Guest Blogger: Clay Cunningham, Cody WY, Former National Park Superintendent

There is a fine article in the Spring issue, 2017, of Fly Tyer magazine by Ed Van Put, entitled The Legend of Dan Cahill. Dan Cahill, it is alleged in stories, created the Cahill fly. But, the author’s extensive research, and he did an admirable job of research, could not find any contribution or source that confirmed Dan Cahill was a real person, or that he originated the pattern for the Cahill fly at all. Nevertheless, someone created the famous Cahill fly, but it appears the originator is absent in written historical references other than stories which the author could not find written references for corroboration. Quite possibly it was one of the famous Catskill fly tiers who was experimenting with derivations of Theodore Gordon’s famous contribution, the Quill Gordon. I guess we will never know. I readily admit I tied a lot of light and dark Cahill flies as a young beginning fly tier in Pennsylvania from 1948 through the 1950s. All those flies were as described in an old pattern book which I passed on to another beginning fly tier in 1994 along with my Herter’s $3.95 fly tying vise that I had been using for the previous forty-six years and it was still entirely functional.

Well done research is required for success and advancement in science, engineering, history and all industries. I love to hunt Ruffed Grouse. Their loud and rapid flight when flushed is a challenge. As a teen-ager, I collected the contents of grouse crops I shot and keyed out the plants they were eating. Then I focused my pursuit of grouse in my hunting area, approximately 14 square miles behind my house in SW Pennsylvania, to areas that contained many of the plants the grouse preferred as food.

From 1951 to 1958 the government was detonating above ground atom bomb explosions at the Nevada Test Site approximately 65 miles from Las Vegas. The fallout of radioactive Strontium 90 was carried across the United States in prevailing winds. Strontium 90 is a deadly poison that collects in the calcium of bones in humans and animals, which could lead to various cancers. I collected white-tail deer antlers from the same 14 square mile hunting area during 1951 through 1954 and 1958 through 1963. When looking for a graduate thesis problem, I intended to measure the quantity of Strontium 90 in those antlers. But the equipment required to do the measurements was occupied on some other research topic. I eventually wrote my thesis on The Environmental Effects of Clear and Acid Mine Water on Muskrat Pelt Quality. During my working career, I conducted research in coyote population analysis, ageing bison by tooth wear and eliminating avian botulism and grizzly bear behavior, but this is about fly fishing research.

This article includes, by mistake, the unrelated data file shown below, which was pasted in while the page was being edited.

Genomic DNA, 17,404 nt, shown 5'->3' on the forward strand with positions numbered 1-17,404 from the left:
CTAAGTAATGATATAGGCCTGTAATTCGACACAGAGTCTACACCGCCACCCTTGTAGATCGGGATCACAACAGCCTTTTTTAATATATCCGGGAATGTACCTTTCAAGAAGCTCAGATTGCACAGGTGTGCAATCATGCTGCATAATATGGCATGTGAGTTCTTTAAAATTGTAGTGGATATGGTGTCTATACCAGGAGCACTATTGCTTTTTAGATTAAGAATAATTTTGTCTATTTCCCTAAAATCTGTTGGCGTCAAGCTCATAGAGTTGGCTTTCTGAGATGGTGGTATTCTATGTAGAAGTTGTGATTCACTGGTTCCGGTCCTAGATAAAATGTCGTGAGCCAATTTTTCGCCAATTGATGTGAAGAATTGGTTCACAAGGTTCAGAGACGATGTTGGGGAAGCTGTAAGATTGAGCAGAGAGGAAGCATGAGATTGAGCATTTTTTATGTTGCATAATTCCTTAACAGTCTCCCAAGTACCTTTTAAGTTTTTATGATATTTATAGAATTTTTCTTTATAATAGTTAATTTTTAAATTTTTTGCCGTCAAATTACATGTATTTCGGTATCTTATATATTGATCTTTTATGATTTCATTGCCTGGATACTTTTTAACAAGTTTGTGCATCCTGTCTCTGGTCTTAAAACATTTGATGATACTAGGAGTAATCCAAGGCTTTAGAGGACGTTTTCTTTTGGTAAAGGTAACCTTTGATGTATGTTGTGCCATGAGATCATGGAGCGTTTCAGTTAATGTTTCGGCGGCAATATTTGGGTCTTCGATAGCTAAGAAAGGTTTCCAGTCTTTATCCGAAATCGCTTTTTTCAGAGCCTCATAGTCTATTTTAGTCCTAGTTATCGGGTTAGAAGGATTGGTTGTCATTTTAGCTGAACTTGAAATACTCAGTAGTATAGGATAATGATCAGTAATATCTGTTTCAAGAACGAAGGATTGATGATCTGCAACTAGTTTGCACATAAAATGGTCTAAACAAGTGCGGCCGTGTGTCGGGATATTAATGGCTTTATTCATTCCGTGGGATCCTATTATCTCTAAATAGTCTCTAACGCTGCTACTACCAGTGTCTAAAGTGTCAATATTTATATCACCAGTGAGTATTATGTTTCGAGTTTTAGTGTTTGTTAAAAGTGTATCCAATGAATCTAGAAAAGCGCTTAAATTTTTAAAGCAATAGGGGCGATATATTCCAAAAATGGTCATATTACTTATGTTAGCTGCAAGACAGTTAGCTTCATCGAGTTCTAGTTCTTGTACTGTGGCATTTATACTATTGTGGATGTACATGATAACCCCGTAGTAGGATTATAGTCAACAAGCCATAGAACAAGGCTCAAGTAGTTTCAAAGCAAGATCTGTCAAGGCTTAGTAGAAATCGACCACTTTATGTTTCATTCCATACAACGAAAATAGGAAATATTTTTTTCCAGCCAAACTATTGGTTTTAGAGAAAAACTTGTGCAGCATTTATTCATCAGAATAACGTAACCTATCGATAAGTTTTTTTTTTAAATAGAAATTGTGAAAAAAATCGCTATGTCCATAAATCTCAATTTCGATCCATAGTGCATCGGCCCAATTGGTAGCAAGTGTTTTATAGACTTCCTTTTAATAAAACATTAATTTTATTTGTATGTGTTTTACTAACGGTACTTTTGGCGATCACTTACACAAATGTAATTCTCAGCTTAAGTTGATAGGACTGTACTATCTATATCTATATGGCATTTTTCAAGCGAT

In my youth as a fly tier and having caught my first trout on a Quill Gordon original pattern I was convinced the Catskill guys had developed the secrets to catching trout on top of the water. I tied and fished mostly the Catskill style patterns of dry flies exclusively for years though my fly boxes contained many, way too many, other patterns that never got wet. Experience and observation led me to write about Experimental Fly Tying, The Minimum Fly Box, Pseudo Hatch Matching, and Prominent Wings and High Floating Dry Flies. All those articles are on this web site.

I believe it is possible to be well prepared for any dry fly hatch with the following patterns in the sizes listed. All are tied in the traditional Catskill style, but with a few changes to increase floatability and substituting poly pro wings for wood duck.  They are Quill Gordon, Dark Hendrickson, Light Hendrickson, Black Gnat, March Brown and Adams. Each tied on hook sizes 18, 14, 12 and 10. That is a total of 24 dry flies plus some spares. I added the Royal Coachman to my box as an attractor. No, this doesn’t “Match the Hatch,” but it is darn close enough in size and color to fool a lot of trout. See the other articles listed for high float and other slight changes to improve the listed style of patterns.

7 Comments